Culture Culture

19/09/2020 - 06:52

The national costumes will feature Hue

As the home to the ao dai, Hue has long been culturally featured by the ao dai. With great efforts, Hue has made the traditional ao dai part of the daily contemporary life in this city.

The young generation becomes more interested in traditional ao dai.

Wearing ao dai has been widespread

Ms. Vo Thi Quynh, a former teacher of Literature at Quoc Hoc High School for the Gifted, has been wearing ao dai for decades, not only at work but also at events, parties and ceremonies. She said she was happy to see many women wearing ao dai now, while she seemed to be the only to wear it before.

In a discussion about ao dai at Hue Museum of Culture, Ms. Nguyen Khoa Dieu Huyen, former headmistress of Hai Ba Trung High School, said: “Our generation was so familiar with ao dai. It was the image of high school girls wearing white ao dai on the way to school, the women in colorful ao dai, and the busy saleswomen in ao dai going to and fro. That’s why Hue was once nicknamed as ‘the city of ao dai’ by the journalists and foreign visitors. I wish that Hue women would wear ao dai everywhere.”

Her dream is about to come true when more and more people are wearing ao dai. The image of ao dai waving in the breeze is impressively beautiful to many visitors.

The designer Doan Trang, Director of Doan Trang Garment and Embroidery, believed that Hue would become more beautiful if Hue women voluntarily wear ao dai when they are out. If ao dai is seen everywhere in this city, visitors will have strong impression.

The initial steps towards the change in the dressing habit has been marked with the regulation governing that female employees and high school girls wear ao dai on Mondays, and that women in ao dai will be granted a free-of-charge visit to the Monuments of Hue on Vietnamese Women’s Day (October 20) and International Women’s Day (March 8). This change has made a beauty in daily life of the ancient city.

According to Doan Trang, her friends used to have many ao dai made but they hardly found an occasion to wear them because they felt that they were lost among others. Recently, the habit of wearing ao dai has been widespread now, and she has more clients than ever.

The ao dai for men has also been restored and worn. The elegant ao ngu than (‘five-paneled aristocratic gown’) has been worn more and more at the diplomatic and cultural events, ceremonies and conferences. The Provincial Department of Culture and Sports was the pioneer organization to have ao ngu than made for 30 male employees.

Actions speak louder than words

At the conference ‘Hue – The capital of ao dai Vietnam’ organized by the Department of Culture and Sports in early July, the Chairman of Provincial People’s Committee Phan Ngoc Tho confirmed that ao dai should regain its place in Hue life through practical activities. These include the gratitude ceremony to Lord Nguyen Phuc Khoat on the 25th of lunar May so that designers, tailors and models commemorate the creator of Vietnamese ao dai, and the annual ao dai festival in which all Hue people wear ao dai.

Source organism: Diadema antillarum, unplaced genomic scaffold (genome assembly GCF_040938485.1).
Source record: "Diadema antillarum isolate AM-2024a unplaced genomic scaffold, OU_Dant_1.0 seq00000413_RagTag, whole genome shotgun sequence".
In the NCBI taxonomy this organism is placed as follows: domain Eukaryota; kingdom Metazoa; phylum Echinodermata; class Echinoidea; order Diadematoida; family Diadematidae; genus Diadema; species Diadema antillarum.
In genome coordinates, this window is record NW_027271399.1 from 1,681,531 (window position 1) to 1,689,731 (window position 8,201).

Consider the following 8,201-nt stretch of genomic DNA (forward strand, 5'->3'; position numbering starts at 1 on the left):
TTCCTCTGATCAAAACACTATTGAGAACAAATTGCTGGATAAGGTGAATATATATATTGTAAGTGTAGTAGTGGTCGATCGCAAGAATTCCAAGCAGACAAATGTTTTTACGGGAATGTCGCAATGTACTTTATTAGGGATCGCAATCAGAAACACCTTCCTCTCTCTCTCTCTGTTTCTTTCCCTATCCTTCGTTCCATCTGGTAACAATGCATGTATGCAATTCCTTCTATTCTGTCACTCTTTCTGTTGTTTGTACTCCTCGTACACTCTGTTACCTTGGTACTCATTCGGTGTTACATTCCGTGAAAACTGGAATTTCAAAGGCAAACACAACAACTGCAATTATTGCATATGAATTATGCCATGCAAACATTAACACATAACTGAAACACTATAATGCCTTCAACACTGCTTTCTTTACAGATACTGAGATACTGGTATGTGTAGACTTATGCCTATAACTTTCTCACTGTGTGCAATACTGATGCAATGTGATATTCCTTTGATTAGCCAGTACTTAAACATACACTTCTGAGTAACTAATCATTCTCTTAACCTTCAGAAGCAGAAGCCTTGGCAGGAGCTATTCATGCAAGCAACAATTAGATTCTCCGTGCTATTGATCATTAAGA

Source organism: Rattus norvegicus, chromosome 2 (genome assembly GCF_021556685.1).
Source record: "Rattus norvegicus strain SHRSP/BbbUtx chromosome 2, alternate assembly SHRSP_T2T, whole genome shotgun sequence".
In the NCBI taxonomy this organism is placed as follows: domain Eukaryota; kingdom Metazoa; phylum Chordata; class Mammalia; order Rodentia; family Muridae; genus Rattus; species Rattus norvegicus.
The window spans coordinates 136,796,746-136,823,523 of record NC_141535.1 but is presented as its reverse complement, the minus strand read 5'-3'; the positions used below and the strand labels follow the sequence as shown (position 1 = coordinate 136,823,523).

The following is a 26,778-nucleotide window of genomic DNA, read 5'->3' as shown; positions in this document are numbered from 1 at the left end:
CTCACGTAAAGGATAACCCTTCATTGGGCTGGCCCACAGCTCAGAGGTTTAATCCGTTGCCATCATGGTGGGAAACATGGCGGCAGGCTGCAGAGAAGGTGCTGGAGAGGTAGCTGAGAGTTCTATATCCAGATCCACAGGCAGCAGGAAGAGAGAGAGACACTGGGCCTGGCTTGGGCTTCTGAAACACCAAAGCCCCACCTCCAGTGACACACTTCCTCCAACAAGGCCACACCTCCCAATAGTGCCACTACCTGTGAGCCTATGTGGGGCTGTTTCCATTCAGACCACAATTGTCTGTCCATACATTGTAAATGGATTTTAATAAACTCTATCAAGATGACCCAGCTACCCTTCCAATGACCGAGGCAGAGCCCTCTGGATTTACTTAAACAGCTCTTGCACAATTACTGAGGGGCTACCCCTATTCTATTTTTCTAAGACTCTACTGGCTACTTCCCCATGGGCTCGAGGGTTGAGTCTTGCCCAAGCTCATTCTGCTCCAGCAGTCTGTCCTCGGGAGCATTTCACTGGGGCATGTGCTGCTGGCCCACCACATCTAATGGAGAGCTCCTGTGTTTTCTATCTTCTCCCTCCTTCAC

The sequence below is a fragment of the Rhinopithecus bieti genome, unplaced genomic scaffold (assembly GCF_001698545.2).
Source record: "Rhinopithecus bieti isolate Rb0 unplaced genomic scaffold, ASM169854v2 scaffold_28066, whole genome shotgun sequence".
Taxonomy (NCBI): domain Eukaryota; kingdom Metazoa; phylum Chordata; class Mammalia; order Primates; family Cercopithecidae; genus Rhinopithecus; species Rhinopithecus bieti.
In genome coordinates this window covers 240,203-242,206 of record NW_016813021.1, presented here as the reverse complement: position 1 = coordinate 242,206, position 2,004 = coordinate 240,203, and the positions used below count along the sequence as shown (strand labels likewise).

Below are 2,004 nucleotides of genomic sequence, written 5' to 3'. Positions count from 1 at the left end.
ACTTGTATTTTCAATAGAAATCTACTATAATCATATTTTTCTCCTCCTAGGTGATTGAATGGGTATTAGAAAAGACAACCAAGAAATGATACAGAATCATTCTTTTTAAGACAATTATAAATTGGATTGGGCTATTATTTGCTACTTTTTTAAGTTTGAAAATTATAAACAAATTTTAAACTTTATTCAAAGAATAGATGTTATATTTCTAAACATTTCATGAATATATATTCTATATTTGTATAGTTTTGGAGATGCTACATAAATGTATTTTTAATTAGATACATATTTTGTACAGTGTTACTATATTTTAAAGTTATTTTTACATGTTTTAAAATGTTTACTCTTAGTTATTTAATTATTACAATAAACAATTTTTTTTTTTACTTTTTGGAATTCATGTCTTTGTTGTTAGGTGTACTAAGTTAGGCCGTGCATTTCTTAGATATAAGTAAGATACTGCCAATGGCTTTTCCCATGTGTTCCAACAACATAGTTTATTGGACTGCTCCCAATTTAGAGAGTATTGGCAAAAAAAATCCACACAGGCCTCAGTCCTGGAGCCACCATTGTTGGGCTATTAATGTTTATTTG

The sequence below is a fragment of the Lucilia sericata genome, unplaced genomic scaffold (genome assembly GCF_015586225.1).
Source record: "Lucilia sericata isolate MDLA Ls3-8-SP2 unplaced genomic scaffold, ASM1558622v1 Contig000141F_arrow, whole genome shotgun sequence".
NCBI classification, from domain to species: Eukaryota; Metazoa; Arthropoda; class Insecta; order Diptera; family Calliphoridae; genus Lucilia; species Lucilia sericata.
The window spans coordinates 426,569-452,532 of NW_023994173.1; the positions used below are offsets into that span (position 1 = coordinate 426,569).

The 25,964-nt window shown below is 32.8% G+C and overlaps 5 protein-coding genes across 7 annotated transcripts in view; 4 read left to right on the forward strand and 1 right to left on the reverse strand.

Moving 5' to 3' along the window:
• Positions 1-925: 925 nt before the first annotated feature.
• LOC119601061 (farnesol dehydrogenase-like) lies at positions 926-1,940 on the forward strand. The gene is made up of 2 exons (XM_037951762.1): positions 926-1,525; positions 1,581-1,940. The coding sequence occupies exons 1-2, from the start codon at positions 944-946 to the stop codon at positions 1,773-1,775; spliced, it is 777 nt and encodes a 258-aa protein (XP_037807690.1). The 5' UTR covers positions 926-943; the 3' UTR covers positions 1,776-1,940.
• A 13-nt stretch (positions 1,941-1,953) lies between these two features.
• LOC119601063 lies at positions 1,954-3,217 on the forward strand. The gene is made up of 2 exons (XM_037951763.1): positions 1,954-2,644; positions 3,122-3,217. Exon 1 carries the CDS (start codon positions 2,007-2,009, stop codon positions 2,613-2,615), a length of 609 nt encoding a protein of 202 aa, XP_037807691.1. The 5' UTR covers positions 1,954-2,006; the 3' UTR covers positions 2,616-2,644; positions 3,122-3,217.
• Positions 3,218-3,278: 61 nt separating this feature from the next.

All employees at Hue Monuments Conservation Center wear traditional ao dai at work at the request of the People’s Committee. Together with encouraging female teacher to wear ao dai all week and high school girls three days a week, the provincial authorities have a policy to weave the entrance fee for visitors to the Citadel if they wear ao dai. There will be a gorgeous image if all is in ao dai. The Chairman, who wears ao dai in all receptions of ambassadors, has been an exemplar.

Researcher Nguyen Xuan Hoa opined that we should be practical in our views because life has considerably changed. It would be hard to see ao dai in every house, street, village, market and rice field as it was in the old days. However, the unique cultural value ao dai must be confirmed in order to establish a brand name ‘Ao dai Hue’ as a creative intellectual property of the ancient capital.

He also added that the provincial authorities should have activities to promote the beauty of the ao dai of Hue, in addition to encouraging local women wear ao dai in their social activities. Thua Thien Hue should pioneer in the campaign for the restoration of national costumes for both men and women.

Dr. Thai Kim Lan was optimistic that there would be a return of ao dai when there was an ao dai wearing trend. She said: “Why did the people yesterday wear ao dai when Lord Nguyen Phuc Khoat made it public? It’s because there was a rule for wearing it. I put forward the idea of Mr. Chairman of the People’s Committee, Phan Ngoc Tho, to encourage female employees, teachers and students to wear ao dai at least once a week.”

Dr. Phan Thanh Hai, Director of the Department of Culture and Sports, proposed that people’s council deputies should wear traditional ao dai in their meetings. He also asked the People’s Committee to urge the provincial organizations and agencies to make ao dai as their uniform for both men and women. It is certainly hard to ask everyone, especially men, to wear ao dai at first. But once the obstacle is overcome, all is fine.

With great efforts, the habit of wearing ao dai will be restored in Hue in a few years. If so, Hue will be featured with the national costumes – the ao dai Vietnam, and ‘the capital of ao dai’ is no longer a cliché. It becomes true. The ao dai is part of the customs and habits.

Story and photo: MINH HIEN

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